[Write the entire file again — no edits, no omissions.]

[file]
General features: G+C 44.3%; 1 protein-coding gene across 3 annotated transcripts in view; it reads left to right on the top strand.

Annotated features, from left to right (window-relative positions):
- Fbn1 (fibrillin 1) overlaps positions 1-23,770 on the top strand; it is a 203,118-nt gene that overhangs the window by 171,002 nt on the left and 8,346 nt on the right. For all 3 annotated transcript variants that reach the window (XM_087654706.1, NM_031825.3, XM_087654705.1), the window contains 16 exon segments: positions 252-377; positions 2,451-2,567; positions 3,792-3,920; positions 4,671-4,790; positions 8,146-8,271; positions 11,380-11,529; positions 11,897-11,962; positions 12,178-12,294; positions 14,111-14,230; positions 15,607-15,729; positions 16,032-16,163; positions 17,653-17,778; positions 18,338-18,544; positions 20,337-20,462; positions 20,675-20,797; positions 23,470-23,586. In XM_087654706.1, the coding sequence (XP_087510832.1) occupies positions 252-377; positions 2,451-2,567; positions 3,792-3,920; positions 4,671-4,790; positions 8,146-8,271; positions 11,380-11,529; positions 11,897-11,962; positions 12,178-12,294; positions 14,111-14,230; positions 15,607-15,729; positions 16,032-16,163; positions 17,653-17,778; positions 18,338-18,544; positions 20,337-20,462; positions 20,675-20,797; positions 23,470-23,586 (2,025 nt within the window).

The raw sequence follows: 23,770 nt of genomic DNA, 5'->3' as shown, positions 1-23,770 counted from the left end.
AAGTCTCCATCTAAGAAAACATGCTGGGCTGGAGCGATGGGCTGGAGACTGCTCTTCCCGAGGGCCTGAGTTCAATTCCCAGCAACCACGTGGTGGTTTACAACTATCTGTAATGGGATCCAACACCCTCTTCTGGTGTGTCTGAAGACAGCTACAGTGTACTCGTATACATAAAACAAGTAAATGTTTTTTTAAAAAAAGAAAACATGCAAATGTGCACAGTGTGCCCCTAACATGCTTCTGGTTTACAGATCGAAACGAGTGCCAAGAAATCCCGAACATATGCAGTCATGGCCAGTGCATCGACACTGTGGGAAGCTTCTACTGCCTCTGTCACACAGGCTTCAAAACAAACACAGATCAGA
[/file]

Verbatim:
General features: G+C 44.3%; 1 protein-coding gene across 3 annotated transcripts in view; it reads left to right on the top strand.

Annotated features, from left to right (window-relative positions):
- Fbn1 (fibrillin 1) overlaps positions 1-23,770 on the top strand; it is a 203,118-nt gene that overhangs the window by 171,002 nt on the left and 8,346 nt on the right. For all 3 annotated transcript variants that reach the window (XM_087654706.1, NM_031825.3, XM_087654705.1), the window contains 16 exon segments: positions 252-377; positions 2,451-2,567; positions 3,792-3,920; positions 4,671-4,790; positions 8,146-8,271; positions 11,380-11,529; positions 11,897-11,962; positions 12,178-12,294; positions 14,111-14,230; positions 15,607-15,729; positions 16,032-16,163; positions 17,653-17,778; positions 18,338-18,544; positions 20,337-20,462; positions 20,675-20,797; positions 23,470-23,586. In XM_087654706.1, the coding sequence (XP_087510832.1) occupies positions 252-377; positions 2,451-2,567; positions 3,792-3,920; positions 4,671-4,790; positions 8,146-8,271; positions 11,380-11,529; positions 11,897-11,962; positions 12,178-12,294; positions 14,111-14,230; positions 15,607-15,729; positions 16,032-16,163; positions 17,653-17,778; positions 18,338-18,544; positions 20,337-20,462; positions 20,675-20,797; positions 23,470-23,586 (2,025 nt within the window).

The raw sequence follows: 23,770 nt of genomic DNA, 5'->3' as shown, positions 1-23,770 counted from the left end.
AAGTCTCCATCTAAGAAAACATGCTGGGCTGGAGCGATGGGCTGGAGACTGCTCTTCCCGAGGGCCTGAGTTCAATTCCCAGCAACCACGTGGTGGTTTACAACTATCTGTAATGGGATCCAACACCCTCTTCTGGTGTGTCTGAAGACAGCTACAGTGTACTCGTATACATAAAACAAGTAAATGTTTTTTTAAAAAAAGAAAACATGCAAATGTGCACAGTGTGCCCCTAACATGCTTCTGGTTTACAGATCGAAACGAGTGCCAAGAAATCCCGAACATATGCAGTCATGGCCAGTGCATCGACACTGTGGGAAGCTTCTACTGCCTCTGTCACACAGGCTTCAAAACAAACACAGATCAGA